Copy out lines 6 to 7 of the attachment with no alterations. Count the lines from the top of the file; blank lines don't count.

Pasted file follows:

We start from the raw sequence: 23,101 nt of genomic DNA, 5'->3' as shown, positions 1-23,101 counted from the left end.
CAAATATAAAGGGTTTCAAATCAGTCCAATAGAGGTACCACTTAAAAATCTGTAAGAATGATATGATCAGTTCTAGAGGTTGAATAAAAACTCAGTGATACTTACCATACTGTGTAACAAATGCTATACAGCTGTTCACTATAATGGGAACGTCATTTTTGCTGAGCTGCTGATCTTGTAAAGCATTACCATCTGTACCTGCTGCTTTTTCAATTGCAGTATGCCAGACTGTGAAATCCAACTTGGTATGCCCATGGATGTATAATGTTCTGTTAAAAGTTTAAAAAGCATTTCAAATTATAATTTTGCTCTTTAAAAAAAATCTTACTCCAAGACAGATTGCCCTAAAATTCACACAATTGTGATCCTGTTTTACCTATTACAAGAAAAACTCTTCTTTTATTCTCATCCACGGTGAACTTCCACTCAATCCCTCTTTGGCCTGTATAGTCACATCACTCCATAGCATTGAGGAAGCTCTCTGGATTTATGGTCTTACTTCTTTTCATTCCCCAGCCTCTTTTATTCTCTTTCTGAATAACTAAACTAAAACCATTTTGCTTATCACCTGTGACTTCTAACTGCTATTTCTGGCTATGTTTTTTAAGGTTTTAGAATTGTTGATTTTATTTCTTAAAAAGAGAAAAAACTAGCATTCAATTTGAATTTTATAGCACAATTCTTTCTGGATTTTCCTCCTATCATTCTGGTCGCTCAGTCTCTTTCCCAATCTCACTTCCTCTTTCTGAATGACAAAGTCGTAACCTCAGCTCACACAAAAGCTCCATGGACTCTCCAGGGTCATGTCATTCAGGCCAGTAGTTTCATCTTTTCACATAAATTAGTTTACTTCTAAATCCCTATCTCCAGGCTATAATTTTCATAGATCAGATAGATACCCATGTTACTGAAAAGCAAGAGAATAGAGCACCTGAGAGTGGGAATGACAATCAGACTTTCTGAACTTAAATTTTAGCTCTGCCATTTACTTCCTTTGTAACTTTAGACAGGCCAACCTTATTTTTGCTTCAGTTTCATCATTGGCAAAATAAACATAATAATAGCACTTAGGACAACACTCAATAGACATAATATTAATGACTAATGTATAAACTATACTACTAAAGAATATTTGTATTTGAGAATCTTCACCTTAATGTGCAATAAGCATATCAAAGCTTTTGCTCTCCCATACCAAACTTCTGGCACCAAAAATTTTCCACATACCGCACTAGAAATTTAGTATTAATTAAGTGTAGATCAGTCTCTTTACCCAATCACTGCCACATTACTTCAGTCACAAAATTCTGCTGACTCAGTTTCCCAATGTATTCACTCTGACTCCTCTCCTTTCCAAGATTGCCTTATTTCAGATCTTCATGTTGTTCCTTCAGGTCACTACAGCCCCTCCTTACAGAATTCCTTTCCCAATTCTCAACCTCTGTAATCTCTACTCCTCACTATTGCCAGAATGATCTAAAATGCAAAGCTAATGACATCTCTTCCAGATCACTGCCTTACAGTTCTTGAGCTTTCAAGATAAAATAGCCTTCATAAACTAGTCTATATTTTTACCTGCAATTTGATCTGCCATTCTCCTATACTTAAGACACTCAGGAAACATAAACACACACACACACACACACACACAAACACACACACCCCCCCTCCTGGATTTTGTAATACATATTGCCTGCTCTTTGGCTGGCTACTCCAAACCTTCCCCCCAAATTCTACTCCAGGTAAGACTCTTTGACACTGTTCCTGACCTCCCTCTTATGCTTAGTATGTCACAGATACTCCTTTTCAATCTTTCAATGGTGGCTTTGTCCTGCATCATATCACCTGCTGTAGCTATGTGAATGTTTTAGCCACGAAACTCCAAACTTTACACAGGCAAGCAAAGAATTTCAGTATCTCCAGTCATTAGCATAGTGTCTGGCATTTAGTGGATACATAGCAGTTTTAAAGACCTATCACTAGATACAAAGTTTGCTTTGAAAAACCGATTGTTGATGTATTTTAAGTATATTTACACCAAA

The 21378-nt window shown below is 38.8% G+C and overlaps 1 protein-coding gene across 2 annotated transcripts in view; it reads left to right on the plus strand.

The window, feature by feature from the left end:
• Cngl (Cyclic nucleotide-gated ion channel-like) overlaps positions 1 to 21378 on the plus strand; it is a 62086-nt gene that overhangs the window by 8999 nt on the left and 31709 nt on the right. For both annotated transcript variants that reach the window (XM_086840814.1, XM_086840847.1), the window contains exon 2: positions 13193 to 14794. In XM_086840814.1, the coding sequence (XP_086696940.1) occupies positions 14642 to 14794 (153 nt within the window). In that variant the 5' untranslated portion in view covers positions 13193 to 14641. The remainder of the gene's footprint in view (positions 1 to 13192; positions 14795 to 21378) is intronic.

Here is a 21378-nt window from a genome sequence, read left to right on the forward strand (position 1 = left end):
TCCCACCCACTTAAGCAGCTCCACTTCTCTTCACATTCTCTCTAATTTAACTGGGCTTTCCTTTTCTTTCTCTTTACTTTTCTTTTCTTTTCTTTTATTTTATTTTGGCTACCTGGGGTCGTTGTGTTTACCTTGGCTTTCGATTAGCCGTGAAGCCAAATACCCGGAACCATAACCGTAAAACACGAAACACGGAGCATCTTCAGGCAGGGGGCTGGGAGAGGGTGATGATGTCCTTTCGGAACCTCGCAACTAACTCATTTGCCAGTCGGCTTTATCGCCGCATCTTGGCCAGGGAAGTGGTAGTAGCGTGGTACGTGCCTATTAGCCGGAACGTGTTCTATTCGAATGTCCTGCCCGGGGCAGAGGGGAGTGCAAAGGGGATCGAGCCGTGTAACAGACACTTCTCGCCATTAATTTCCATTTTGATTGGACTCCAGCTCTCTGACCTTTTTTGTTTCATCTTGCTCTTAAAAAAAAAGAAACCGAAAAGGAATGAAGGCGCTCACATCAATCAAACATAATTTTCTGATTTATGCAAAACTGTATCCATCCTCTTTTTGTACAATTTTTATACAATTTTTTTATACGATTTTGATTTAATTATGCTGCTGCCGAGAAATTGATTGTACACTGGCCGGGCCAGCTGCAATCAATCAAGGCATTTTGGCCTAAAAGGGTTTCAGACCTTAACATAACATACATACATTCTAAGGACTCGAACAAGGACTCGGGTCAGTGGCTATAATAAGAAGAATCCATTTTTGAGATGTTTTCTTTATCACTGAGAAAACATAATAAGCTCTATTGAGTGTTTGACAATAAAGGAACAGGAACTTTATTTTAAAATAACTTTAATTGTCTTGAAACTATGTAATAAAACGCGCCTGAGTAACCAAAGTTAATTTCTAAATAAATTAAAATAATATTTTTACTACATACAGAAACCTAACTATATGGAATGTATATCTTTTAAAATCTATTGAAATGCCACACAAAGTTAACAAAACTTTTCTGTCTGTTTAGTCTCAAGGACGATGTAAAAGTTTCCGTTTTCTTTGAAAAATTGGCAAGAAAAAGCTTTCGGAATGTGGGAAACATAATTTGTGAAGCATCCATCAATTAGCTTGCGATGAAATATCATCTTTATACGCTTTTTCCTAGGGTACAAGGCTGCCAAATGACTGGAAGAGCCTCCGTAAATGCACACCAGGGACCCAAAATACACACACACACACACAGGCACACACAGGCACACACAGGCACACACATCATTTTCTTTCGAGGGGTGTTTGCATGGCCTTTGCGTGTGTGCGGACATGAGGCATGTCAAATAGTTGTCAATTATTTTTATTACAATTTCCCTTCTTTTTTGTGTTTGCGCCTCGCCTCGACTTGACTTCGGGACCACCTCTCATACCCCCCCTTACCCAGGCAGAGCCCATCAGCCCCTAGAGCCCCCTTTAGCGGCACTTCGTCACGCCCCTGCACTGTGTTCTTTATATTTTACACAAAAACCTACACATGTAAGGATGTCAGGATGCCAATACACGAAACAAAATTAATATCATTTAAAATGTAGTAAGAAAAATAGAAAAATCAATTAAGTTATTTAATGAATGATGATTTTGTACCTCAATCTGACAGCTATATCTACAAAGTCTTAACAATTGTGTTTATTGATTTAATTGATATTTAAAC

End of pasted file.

Here is a 21378-nt window from a genome sequence, read left to right on the forward strand (position 1 = left end):
TCCCACCCACTTAAGCAGCTCCACTTCTCTTCACATTCTCTCTAATTTAACTGGGCTTTCCTTTTCTTTCTCTTTACTTTTCTTTTCTTTTCTTTTATTTTATTTTGGCTACCTGGGGTCGTTGTGTTTACCTTGGCTTTCGATTAGCCGTGAAGCCAAATACCCGGAACCATAACCGTAAAACACGAAACACGGAGCATCTTCAGGCAGGGGGCTGGGAGAGGGTGATGATGTCCTTTCGGAACCTCGCAACTAACTCATTTGCCAGTCGGCTTTATCGCCGCATCTTGGCCAGGGAAGTGGTAGTAGCGTGGTACGTGCCTATTAGCCGGAACGTGTTCTATTCGAATGTCCTGCCCGGGGCAGAGGGGAGTGCAAAGGGGATCGAGCCGTGTAACAGACACTTCTCGCCATTAATTTCCATTTTGATTGGACTCCAGCTCTCTGACCTTTTTTGTTTCATCTTGCTCTTAAAAAAAAAGAAACCGAAAAGGAATGAAGGCGCTCACATCAATCAAACATAATTTTCTGATTTATGCAAAACTGTATCCATCCTCTTTTTGTACAATTTTTATACAATTTTTTTATACGATTTTGATTTAATTATGCTGCTGCCGAGAAATTGATTGTACACTGGCCGGGCCAGCTGCAATCAATCAAGGCATTTTGGCCTAAAAGGGTTTCAGACCTTAACATAACATACATACATTCTAAGGACTCGAACAAGGACTCGGGTCAGTGGCTATAATAAGAAGAATCCATTTTTGAGATGTTTTCTTTATCACTGAGAAAACATAATAAGCTCTATTGAGTGTTTGACAATAAAGGAACAGGAACTTTATTTTAAAATAACTTTAATTGTCTTGAAACTATGTAATAAAACGCGCCTGAGTAACCAAAGTTAATTTCTAAATAAATTAAAATAATATTTTTACTACATACAGAAACCTAACTATATGGAATGTATATCTTTTAAAATCTATTGAAATGCCACACAAAGTTAACAAAACTTTTCTGTCTGTTTAGTCTCAAGGACGATGTAAAAGTTTCCGTTTTCTTTGAAAAATTGGCAAGAAAAAGCTTTCGGAATGTGGGAAACATAATTTGTGAAGCATCCATCAATTAGCTTGCGATGAAATATCATCTTTATACGCTTTTTCCTAGGGTACAAGGCTGCCAAATGACTGGAAGAGCCTCCGTAAATGCACACCAGGGACCCAAAATACACACACACACACACAGGCACACACAGGCACACACAGGCACACACATCATTTTCTTTCGAGGGGTGTTTGCATGGCCTTTGCGTGTGTGCGGACATGAGGCATGTCAAATAGTTGTCAATTATTTTTATTACAATTTCCCTTCTTTTTTGTGTTTGCGCCTCGCCTCGACTTGACTTCGGGACCACCTCTCATACCCCCCCTTACCCAGGCAGAGCCCATCAGCCCCTAGAGCCCCCTTTAGCGGCACTTCGTCACGCCCCTGCACTGTGTTCTTTATATTTTACACAAAAACCTACACATGTAAGGATGTCAGGATGCCAATACACGAAACAAAATTAATATCATTTAAAATGTAGTAAGAAAAATAGAAAAATCAATTAAGTTATTTAATGAATGATGATTTTGTACCTCAATCTGACAGCTATATCTACAAAGTCTTAACAATTGTGTTTATTGATTTAATTGATATTTAAAC